In the United States, the legal system addresses offenses with two different cases: criminal and civil. While there are many distinctions between these cases, many Maryland accident cases involve both criminal and civil charges. Typically, the differences involve the offenses, standard of proof, punishments and constitutional rights of those accused of an offense.
Generally, criminal cases involve crimes against society as a whole, even if the precipitating event primarily affected one person. For example, while a person may assault one individual, the law considers the assault an offense to society. As such, the state prosecutes these crimes, and the prosecutor files the case instead of the victim. In contrast, the wronged party files the case against the at-fault party in a civil case. Further, civil cases generally result in monetary compensation, whereas criminal cases may include fines in addition to incarceration.
Additionally, the civil system requires the plaintiff to establish their case by a “preponderance of the evidence,” which means that it is more likely than not that the at-fault party engaged in the conduct leading to the lawsuit. Under the criminal system, the prosecution must prove that the defendant was guilty “beyond a reasonable doubt.” Moreover, criminal cases typically allow a jury trial, whereas a judge or jury may decide civil cases. Finally, the constitution provides a wide array of protections to defendants in the criminal system, much broader than those afforded in a civil case.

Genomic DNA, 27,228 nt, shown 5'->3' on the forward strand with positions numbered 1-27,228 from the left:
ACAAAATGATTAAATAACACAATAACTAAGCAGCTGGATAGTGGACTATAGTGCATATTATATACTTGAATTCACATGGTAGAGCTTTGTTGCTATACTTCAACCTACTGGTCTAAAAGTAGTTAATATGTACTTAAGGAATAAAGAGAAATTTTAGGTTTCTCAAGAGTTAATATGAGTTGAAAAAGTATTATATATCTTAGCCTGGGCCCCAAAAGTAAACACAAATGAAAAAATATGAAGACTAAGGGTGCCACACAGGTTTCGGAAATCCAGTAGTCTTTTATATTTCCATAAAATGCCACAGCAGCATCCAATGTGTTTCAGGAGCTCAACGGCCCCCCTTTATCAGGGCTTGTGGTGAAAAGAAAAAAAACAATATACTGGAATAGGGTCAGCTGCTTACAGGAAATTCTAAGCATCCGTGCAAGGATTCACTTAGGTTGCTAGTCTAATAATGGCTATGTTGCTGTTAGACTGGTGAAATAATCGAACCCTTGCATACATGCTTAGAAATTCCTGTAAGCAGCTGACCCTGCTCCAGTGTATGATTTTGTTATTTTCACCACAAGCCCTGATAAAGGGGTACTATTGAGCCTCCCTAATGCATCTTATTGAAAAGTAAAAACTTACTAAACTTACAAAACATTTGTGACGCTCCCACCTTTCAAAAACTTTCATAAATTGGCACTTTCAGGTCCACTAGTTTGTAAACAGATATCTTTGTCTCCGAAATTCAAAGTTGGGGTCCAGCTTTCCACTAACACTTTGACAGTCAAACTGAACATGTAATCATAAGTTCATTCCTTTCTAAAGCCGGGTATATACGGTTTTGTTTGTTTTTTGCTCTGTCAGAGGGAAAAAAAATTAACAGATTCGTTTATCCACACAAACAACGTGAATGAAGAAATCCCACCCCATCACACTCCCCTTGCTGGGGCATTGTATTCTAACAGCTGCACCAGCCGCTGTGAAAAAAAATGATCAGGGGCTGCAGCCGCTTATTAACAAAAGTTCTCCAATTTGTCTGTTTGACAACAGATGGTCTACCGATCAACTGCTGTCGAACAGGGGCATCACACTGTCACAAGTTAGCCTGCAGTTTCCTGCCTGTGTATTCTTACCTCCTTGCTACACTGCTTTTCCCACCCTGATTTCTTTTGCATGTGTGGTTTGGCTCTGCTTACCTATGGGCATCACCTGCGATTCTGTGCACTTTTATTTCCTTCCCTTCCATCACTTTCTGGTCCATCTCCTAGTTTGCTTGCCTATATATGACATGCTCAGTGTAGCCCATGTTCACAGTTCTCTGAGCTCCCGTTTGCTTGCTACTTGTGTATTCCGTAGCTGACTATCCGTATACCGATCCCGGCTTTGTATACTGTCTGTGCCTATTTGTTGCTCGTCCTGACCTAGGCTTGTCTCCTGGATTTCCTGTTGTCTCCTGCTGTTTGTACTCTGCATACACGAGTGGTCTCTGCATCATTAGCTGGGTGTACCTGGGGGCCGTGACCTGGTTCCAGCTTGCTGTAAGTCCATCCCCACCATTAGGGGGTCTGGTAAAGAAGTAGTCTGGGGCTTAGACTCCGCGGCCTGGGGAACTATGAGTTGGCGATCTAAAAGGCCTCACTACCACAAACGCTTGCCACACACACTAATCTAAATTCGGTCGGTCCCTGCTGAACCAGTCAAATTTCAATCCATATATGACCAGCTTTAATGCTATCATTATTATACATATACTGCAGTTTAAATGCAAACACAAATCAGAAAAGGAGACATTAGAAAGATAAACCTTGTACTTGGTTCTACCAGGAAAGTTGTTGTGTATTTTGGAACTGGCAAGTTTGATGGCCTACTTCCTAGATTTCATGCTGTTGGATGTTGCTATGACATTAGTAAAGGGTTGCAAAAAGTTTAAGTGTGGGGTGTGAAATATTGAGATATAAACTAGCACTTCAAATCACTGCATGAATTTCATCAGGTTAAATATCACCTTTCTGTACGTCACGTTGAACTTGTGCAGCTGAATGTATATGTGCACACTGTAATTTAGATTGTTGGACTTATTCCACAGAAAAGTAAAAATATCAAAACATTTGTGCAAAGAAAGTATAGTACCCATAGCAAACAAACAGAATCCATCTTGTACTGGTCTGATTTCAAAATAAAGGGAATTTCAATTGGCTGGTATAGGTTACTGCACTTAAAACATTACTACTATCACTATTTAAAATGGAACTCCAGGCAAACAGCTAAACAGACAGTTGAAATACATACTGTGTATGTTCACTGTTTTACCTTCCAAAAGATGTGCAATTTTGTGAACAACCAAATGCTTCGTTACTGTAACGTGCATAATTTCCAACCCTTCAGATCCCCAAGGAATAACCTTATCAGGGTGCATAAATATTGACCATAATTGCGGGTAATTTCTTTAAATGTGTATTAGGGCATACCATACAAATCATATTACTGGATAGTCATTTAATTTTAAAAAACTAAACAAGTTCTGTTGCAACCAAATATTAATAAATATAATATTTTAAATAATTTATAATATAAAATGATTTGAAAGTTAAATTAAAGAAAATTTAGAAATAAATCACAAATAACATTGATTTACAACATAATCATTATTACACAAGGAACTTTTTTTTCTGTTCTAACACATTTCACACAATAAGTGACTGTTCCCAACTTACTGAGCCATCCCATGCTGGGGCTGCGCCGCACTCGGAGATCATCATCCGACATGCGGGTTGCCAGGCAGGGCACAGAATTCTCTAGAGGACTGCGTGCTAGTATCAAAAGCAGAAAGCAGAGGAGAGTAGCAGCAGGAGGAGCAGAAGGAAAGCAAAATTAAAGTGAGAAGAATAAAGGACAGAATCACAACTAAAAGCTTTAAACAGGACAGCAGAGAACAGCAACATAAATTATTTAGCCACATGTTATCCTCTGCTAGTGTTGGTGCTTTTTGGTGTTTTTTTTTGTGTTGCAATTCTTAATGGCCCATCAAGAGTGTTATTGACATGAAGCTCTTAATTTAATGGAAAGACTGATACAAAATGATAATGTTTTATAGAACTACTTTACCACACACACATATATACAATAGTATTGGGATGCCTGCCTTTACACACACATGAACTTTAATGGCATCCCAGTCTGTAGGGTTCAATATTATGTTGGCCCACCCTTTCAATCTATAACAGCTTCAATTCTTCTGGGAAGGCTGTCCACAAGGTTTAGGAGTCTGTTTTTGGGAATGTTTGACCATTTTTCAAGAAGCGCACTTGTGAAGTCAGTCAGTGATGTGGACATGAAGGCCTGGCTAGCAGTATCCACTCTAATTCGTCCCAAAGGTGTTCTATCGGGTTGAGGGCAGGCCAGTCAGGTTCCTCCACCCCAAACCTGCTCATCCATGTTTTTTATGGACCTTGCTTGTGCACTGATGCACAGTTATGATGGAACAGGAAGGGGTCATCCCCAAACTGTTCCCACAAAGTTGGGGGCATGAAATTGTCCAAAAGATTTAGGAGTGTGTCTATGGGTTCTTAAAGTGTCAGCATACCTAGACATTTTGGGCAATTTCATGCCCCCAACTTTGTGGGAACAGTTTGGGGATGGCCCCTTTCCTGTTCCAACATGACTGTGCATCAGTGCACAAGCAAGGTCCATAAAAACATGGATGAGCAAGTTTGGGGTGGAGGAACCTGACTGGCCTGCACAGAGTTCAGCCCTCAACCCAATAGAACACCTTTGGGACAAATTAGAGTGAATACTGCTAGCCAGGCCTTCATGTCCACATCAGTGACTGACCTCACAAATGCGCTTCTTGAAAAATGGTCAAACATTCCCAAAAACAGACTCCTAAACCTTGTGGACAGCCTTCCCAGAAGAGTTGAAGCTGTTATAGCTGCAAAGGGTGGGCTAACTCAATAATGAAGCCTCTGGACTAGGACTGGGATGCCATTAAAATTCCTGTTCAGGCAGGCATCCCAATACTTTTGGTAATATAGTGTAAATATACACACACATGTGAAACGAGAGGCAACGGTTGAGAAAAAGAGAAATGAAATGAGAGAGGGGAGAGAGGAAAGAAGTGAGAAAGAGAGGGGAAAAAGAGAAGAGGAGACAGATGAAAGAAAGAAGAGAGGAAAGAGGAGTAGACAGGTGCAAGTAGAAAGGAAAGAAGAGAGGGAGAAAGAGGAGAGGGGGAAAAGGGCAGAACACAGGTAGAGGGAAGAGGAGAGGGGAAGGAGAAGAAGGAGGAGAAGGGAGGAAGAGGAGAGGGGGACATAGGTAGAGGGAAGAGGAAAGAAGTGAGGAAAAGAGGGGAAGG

In some instances, such as those stemming from driving under the influence (DUI), the same conduct can result in civil and criminal charges. For instance, recently, a Baltimore driver has faced DUI charges after causing a fatal accident. According to reports, a 23-year-old man driving a Honda crashed into a Toyota. When officers arrived, they discovered that the Toyota driver died at the accident scene, and two of his passengers required emergency treatment. Prosecutors charged the 23-year-old with various charges, including homicide by a motor vehicle while under the influence of alcohol.
Can DUI Accident Victims Sue a Drunk Driver if They Are Convicted?
Even if the criminal charges are not filed or do not result in a conviction, accident victims or their family members may pursue civil charges against a drunk driver. The different standards of proof may lead to a good civil case, even if the criminal charges do not pan out. However, it is essential to consult with an experienced personal injury lawyer to ensure your case is presented in a compelling manner.
Have YOu Suffered Injuries in a Maryland Drunk Driving Accident?
If you or someone you love has suffered injuries or died because of negligent or reckless conduct, contact Lebowitz & Mzhen for assistance. The personal injury lawyers at our Maryland office have extensive experience successfully representing clients in an array of civil cases. We represent clients in accident cases stemming from Maryland motor vehicle crashes, premises liability, products liability, medical malpractice, and more. Our attorneys have a thorough and in-depth understanding of the complex rules that govern these cases. We have successfully secured compensation for our clients, including damages for property loss, medical expenses, and pain and suffering. Contact our office at 800-654-1949 to schedule a free initial consultation with an attorney on our team. Calling is free, and we will not bill you for our services unless we can recover compensation on your behalf.